9. It prohibits all taking the life of any thing that has life, but for benevolent ends.

10. It prohibits all unnecessary violations of the laws of life and health.

11. It prohibits all unnecessary exposure of life and health in any way.

12. It prohibits every kind and degree of intemperance, and all unnecessary expenditure of health and life.

13. It prohibits the use of means to destroy the existence of human beings in embryo.

14. It prohibits all ill-will, and all selfish anger.

15. It prohibits every kind and degree of injurious treatment, that might effect the health and life.

III. What the true spirit and meaning of this command requires.

1. It requires human beings, under suitable circumstances, and at suitable age, to marry.

2. It requires them, within the bonds of lawful marriage, to propagate their species.

3. To encourage and promote the existence and life of sentient beings, so far as is good for the universe.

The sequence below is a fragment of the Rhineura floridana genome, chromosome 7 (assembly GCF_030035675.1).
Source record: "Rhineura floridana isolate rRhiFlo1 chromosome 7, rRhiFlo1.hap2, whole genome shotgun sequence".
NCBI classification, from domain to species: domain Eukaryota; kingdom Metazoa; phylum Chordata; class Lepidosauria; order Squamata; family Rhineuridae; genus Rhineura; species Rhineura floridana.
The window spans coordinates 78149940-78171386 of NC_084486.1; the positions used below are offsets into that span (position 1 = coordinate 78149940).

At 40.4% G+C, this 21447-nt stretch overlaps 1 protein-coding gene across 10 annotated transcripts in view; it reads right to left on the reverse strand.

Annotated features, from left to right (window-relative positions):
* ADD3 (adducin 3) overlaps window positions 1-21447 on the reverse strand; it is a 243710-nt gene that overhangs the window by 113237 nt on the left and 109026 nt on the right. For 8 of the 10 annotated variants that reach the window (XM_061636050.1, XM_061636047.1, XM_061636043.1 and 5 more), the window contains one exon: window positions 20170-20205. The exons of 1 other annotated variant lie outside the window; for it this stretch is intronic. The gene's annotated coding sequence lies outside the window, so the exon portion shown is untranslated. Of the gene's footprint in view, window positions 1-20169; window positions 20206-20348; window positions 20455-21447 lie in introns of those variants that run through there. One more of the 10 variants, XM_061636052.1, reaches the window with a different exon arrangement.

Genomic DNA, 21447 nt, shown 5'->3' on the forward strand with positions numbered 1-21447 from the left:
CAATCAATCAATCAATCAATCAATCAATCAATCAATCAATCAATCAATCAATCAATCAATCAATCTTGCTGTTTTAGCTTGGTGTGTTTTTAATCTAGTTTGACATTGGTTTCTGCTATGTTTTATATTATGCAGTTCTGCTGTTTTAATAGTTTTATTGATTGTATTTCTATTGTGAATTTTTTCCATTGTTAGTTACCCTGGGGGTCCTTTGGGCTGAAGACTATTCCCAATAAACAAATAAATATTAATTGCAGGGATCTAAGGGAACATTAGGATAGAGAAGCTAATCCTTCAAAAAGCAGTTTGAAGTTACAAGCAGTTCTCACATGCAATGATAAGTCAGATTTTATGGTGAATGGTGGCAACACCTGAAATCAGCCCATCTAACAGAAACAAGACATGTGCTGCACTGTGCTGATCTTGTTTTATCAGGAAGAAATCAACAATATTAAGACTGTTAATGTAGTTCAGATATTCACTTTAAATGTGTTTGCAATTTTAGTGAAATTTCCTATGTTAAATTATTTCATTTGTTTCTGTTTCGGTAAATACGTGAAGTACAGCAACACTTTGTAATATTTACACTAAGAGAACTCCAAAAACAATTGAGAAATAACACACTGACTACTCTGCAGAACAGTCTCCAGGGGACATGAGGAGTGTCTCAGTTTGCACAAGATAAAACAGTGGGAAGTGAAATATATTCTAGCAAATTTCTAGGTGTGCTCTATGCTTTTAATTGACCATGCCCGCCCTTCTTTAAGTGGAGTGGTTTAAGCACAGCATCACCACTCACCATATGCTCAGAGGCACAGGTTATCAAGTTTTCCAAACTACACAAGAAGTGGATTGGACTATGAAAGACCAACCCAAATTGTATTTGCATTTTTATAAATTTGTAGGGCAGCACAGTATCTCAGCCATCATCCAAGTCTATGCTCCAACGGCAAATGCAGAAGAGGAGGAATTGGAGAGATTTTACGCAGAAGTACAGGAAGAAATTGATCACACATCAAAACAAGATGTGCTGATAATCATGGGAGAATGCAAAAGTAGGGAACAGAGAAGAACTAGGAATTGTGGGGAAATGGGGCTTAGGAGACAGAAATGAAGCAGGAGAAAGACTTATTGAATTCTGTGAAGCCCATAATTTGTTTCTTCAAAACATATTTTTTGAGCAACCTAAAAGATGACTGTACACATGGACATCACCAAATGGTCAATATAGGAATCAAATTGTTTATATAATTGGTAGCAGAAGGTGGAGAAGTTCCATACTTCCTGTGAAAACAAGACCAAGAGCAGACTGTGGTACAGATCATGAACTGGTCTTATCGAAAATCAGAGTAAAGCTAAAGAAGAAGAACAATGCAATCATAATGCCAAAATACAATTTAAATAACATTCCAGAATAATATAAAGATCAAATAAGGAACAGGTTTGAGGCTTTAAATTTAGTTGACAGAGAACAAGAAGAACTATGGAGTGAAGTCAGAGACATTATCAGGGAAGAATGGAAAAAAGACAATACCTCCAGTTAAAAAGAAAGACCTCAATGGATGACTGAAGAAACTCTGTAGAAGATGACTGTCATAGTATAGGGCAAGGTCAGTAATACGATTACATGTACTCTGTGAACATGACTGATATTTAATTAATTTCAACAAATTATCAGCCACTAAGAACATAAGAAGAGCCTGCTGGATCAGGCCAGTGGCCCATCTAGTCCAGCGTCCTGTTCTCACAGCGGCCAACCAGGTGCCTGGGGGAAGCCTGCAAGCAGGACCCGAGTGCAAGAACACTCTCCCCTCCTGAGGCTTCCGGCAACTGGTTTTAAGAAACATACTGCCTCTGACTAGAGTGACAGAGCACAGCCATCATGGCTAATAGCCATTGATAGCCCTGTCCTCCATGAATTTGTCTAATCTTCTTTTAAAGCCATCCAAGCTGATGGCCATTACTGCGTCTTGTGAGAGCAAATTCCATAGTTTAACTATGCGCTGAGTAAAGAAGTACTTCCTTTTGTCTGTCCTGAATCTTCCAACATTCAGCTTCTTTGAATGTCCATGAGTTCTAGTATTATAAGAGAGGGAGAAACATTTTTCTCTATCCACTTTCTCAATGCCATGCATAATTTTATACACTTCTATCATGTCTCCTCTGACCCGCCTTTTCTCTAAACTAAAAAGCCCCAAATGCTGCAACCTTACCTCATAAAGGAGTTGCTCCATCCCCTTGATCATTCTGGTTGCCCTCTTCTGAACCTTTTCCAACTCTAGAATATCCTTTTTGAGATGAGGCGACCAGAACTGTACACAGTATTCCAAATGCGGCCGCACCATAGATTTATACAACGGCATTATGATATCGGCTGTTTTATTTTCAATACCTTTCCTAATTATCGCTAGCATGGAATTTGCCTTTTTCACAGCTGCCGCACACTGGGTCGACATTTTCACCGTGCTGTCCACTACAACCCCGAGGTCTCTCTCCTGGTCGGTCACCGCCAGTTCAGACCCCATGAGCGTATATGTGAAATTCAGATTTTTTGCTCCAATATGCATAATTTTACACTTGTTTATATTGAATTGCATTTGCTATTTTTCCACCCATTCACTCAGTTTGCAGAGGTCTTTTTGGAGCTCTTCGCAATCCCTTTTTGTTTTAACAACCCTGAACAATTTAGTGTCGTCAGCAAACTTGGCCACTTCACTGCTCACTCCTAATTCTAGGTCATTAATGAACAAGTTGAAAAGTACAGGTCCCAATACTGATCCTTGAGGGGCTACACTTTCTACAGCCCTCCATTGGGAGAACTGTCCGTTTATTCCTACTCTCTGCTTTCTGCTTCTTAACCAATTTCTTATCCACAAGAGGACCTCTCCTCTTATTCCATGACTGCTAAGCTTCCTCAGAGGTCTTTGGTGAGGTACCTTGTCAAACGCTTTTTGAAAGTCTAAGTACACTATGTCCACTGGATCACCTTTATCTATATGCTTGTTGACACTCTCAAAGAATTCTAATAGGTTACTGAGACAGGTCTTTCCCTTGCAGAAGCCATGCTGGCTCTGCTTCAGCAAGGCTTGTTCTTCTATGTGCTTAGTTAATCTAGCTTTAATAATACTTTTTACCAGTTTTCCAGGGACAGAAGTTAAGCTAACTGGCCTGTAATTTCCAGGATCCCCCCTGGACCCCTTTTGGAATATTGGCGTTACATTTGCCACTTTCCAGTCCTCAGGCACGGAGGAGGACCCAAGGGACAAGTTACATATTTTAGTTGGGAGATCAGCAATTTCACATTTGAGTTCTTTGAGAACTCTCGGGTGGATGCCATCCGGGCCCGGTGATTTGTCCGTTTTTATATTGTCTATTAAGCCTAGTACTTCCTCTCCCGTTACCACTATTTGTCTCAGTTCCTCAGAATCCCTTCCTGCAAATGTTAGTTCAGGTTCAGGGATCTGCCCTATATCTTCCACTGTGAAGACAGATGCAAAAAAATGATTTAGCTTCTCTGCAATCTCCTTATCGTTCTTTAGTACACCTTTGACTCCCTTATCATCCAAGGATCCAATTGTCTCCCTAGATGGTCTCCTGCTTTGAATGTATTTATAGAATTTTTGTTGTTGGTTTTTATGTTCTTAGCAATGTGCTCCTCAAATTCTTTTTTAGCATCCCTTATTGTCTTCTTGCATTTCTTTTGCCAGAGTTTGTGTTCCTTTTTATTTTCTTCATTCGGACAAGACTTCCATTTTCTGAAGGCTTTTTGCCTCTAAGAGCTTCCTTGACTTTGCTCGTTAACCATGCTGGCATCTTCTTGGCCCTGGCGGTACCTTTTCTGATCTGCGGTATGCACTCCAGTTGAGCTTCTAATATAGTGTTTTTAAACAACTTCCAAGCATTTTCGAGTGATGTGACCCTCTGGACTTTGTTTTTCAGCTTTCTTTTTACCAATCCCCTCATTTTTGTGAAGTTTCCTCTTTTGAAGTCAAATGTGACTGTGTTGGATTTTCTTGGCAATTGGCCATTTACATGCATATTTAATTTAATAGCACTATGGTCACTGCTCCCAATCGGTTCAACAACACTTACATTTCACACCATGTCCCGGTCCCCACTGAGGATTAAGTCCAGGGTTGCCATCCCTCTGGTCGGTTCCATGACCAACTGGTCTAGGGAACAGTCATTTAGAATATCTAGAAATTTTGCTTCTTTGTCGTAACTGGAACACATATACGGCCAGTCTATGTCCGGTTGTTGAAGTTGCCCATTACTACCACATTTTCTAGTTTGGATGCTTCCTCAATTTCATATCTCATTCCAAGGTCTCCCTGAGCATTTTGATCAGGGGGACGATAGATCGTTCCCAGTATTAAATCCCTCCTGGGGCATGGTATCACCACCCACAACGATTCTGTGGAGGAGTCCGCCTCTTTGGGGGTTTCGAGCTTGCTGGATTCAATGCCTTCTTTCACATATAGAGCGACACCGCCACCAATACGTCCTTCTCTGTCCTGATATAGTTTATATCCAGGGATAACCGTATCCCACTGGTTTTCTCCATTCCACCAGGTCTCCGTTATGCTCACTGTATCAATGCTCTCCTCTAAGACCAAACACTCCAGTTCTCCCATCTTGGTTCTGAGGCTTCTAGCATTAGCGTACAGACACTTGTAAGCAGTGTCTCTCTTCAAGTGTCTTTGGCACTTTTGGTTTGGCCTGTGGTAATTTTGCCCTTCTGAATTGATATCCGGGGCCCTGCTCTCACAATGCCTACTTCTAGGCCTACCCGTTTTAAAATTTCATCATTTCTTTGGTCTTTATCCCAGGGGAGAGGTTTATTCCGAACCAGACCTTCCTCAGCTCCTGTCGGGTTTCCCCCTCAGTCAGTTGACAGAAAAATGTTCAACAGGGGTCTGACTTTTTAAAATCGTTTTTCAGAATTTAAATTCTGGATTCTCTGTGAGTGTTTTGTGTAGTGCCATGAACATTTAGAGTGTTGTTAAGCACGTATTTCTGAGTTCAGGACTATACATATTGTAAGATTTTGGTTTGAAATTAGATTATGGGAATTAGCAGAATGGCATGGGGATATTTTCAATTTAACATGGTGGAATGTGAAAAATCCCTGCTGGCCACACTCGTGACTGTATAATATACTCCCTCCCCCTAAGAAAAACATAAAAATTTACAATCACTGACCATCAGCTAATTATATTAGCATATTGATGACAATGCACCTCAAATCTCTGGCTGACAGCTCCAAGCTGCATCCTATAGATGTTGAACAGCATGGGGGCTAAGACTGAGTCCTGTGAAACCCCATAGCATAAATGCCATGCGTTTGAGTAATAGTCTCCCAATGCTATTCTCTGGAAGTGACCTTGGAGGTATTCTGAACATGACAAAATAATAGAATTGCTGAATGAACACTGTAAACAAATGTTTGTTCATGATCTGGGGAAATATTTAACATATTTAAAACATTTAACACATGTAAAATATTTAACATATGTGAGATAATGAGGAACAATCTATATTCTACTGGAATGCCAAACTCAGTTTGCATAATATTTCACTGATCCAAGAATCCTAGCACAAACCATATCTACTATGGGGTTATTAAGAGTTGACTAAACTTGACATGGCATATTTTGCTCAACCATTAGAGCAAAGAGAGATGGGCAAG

4. It enjoins entire benevolence to all beings that have life.

5. It enjoins obedience to all the laws of life and health, so far as consists with the general good.

6. It requires us to do what we can, to promote the life, and health, and well-being of others.

7. It requires us to treat our own health and life, and the health and life of all men and animals, according to their relative value in the scale of being.

IV. Reasons on which this command is founded.

1. Happiness is a good in itself.

2. Life is an indispensable condition of happiness.

3. The destruction and waste of life is a destruction and waste of the means of happiness.